The feminine, maternal vision of the welfare state now has the support not only of public opinion, but of institutions and professions that have been nourished by the state . . . there are large numbers of working women loyal to the state . . . and men, too, who are loyal to these women [my emphasis added]. These are . . . collectively the ‘helping professions,’ and include social work, nursing, psychology, public health . . . teaching, and branches of tv journalism. These professions . . . are politically active. . . . the largest single contingent at the Democratic convention [was] . . . the teachers unions.

We have stripped our entitlement programs and welfare reforms of virtually all obligation and sacrifice. Prior to the great depression it was the workhouse, the labour camp, or the road crew that would earn you your daily bread until you could find someplace else.

Peter Hitchens notes in his book The Abolition of Britain, that the workhouse was considered much too cruel for single mothers, so that last sacrifice was abolished. It is reasoned the poor suffer enough, and perhaps they do, but should they be able to impart such burdens as their upkeep on the rest of society without due consideration?

What is the answer?


The privilege of voting has become holy writ. Should it be?

I offer a solution: a temporary recall of the franchise for those currently receiving welfare and income supplements from the Federal government. This recall would affect those who are currently lacking in work, (I would have been in this category a handful of times myself) not those unfit or unable, but those currently unemployed and collecting assistance on a voluntary basis. Until society can come up with a better income supplement plan, and perhaps it never will, this is the only valid course of action.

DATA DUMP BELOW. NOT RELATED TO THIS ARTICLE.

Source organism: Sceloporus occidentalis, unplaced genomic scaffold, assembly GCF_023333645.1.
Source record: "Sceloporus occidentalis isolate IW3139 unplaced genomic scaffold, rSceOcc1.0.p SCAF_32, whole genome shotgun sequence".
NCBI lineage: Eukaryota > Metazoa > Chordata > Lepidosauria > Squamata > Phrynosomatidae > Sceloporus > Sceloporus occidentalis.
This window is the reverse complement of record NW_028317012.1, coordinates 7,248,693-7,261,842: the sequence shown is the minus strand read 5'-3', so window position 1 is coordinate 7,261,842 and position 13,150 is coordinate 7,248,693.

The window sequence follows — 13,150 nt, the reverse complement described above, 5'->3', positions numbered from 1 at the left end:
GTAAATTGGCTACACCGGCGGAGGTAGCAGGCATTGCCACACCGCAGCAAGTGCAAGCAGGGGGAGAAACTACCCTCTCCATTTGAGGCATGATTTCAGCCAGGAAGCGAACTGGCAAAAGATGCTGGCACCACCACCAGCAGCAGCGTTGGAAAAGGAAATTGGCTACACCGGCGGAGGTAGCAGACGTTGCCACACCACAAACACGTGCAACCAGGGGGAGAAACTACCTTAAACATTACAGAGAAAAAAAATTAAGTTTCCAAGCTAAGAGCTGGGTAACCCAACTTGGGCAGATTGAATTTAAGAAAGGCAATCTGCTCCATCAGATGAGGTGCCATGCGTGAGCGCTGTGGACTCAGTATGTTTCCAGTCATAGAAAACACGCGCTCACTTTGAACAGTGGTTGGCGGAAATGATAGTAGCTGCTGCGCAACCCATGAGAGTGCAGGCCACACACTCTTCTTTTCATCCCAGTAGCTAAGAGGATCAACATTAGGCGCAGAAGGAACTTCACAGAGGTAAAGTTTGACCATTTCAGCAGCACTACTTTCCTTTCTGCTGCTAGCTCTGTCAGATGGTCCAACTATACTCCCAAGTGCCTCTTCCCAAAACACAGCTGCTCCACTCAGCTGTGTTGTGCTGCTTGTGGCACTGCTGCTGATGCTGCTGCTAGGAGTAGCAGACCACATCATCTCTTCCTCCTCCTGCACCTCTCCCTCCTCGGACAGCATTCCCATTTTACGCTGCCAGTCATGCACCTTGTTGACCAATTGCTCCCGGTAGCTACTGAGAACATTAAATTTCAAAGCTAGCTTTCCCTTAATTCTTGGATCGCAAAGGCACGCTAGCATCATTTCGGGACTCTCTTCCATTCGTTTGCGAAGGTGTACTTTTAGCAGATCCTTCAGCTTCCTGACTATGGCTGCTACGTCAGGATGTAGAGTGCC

Some critics may assert that it is an injustice and that many collect from such supplemental programs who do not necessarily desire such dependence, and no doubt it is true, but not pertinent to the proposition. Why? Because the democratic process is inherently discriminatory against the established population of a society. The great masses are flooding the ballot box with their ignorant assumptions and minds placated by bribes from sophist politicians.

If we take a look at prior American elections we can see the pernicious influence of universal suffrage in action: according to polls by CNN and Gallup, in the 2012 election unmarried women 66%, non-whites 90%, and those with less than a high school education 51%, as well as 60% of those who earned less than $50,000, and 73% who earned $15,000 or less voted for Obama. Not surprising, but it is readily apparent that these demographics skew electoral outcomes significantly. The idea that a large swatch of the population that creates little economic value can act as a political power broker is dangerous indeed.